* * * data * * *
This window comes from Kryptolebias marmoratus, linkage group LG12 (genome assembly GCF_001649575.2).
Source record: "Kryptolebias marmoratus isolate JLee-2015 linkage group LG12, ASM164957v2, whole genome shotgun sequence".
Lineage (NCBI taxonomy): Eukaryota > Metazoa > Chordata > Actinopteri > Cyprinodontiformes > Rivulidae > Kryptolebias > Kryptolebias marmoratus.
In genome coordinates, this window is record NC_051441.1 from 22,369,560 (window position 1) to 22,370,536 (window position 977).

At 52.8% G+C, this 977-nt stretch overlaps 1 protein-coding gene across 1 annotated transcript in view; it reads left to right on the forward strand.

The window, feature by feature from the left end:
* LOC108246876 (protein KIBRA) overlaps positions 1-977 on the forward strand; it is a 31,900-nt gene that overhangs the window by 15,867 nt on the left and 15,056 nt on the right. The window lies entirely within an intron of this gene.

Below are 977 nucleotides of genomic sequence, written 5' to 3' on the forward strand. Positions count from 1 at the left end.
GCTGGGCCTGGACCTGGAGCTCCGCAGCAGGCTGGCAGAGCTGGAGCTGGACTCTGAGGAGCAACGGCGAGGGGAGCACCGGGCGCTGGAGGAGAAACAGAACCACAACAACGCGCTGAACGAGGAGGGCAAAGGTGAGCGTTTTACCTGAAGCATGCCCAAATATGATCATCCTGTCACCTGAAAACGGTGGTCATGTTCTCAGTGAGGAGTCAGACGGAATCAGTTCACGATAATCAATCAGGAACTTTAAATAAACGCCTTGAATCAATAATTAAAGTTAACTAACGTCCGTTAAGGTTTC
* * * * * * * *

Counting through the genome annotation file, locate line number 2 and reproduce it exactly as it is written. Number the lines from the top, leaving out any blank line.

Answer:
Source record: "Kryptolebias marmoratus isolate JLee-2015 linkage group LG12, ASM164957v2, whole genome shotgun sequence".